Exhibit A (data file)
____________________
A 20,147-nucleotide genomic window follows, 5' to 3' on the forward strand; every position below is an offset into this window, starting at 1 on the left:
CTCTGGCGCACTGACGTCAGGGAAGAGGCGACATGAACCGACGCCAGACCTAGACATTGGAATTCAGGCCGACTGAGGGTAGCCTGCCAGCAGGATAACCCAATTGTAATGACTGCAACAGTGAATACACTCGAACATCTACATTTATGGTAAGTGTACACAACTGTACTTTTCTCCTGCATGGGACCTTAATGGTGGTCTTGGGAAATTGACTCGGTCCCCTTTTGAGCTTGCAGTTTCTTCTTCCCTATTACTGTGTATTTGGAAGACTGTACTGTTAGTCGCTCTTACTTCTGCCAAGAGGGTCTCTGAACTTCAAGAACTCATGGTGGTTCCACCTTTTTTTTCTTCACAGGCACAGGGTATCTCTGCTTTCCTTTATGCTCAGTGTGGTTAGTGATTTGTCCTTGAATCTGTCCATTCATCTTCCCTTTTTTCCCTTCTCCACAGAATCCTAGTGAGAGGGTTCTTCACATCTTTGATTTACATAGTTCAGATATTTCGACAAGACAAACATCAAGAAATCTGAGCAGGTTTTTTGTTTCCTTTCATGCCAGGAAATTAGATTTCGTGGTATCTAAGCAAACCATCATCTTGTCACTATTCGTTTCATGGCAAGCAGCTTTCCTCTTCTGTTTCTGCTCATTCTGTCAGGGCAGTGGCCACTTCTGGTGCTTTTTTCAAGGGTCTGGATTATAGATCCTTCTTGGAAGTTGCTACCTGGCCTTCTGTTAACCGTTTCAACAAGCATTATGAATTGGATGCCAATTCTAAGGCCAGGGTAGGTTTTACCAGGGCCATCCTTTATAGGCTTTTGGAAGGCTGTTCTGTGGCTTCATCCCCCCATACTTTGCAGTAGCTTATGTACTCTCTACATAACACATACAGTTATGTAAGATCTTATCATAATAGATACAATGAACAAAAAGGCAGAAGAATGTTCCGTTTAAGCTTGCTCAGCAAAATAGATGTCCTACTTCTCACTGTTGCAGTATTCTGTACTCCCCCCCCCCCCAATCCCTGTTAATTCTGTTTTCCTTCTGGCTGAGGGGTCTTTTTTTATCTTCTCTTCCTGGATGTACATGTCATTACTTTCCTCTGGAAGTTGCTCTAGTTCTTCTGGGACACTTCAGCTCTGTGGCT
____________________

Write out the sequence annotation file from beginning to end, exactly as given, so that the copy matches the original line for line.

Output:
A 20,147-nucleotide genomic window follows, 5' to 3' on the forward strand; every position below is an offset into this window, starting at 1 on the left:
CTCTGGCGCACTGACGTCAGGGAAGAGGCGACATGAACCGACGCCAGACCTAGACATTGGAATTCAGGCCGACTGAGGGTAGCCTGCCAGCAGGATAACCCAATTGTAATGACTGCAACAGTGAATACACTCGAACATCTACATTTATGGTAAGTGTACACAACTGTACTTTTCTCCTGCATGGGACCTTAATGGTGGTCTTGGGAAATTGACTCGGTCCCCTTTTGAGCTTGCAGTTTCTTCTTCCCTATTACTGTGTATTTGGAAGACTGTACTGTTAGTCGCTCTTACTTCTGCCAAGAGGGTCTCTGAACTTCAAGAACTCATGGTGGTTCCACCTTTTTTTTCTTCACAGGCACAGGGTATCTCTGCTTTCCTTTATGCTCAGTGTGGTTAGTGATTTGTCCTTGAATCTGTCCATTCATCTTCCCTTTTTTCCCTTCTCCACAGAATCCTAGTGAGAGGGTTCTTCACATCTTTGATTTACATAGTTCAGATATTTCGACAAGACAAACATCAAGAAATCTGAGCAGGTTTTTTGTTTCCTTTCATGCCAGGAAATTAGATTTCGTGGTATCTAAGCAAACCATCATCTTGTCACTATTCGTTTCATGGCAAGCAGCTTTCCTCTTCTGTTTCTGCTCATTCTGTCAGGGCAGTGGCCACTTCTGGTGCTTTTTTCAAGGGTCTGGATTATAGATCCTTCTTGGAAGTTGCTACCTGGCCTTCTGTTAACCGTTTCAACAAGCATTATGAATTGGATGCCAATTCTAAGGCCAGGGTAGGTTTTACCAGGGCCATCCTTTATAGGCTTTTGGAAGGCTGTTCTGTGGCTTCATCCCCCCATACTTTGCAGTAGCTTATGTACTCTCTACATAACACATACAGTTATGTAAGATCTTATCATAATAGATACAATGAACAAAAAGGCAGAAGAATGTTCCGTTTAAGCTTGCTCAGCAAAATAGATGTCCTACTTCTCACTGTTGCAGTATTCTGTACTCCCCCCCCCCCCAATCCCTGTTAATTCTGTTTTCCTTCTGGCTGAGGGGTCTTTTTTTATCTTCTCTTCCTGGATGTACATGTCATTACTTTCCTCTGGAAGTTGCTCTAGTTCTTCTGGGACACTTCAGCTCTGTGGCT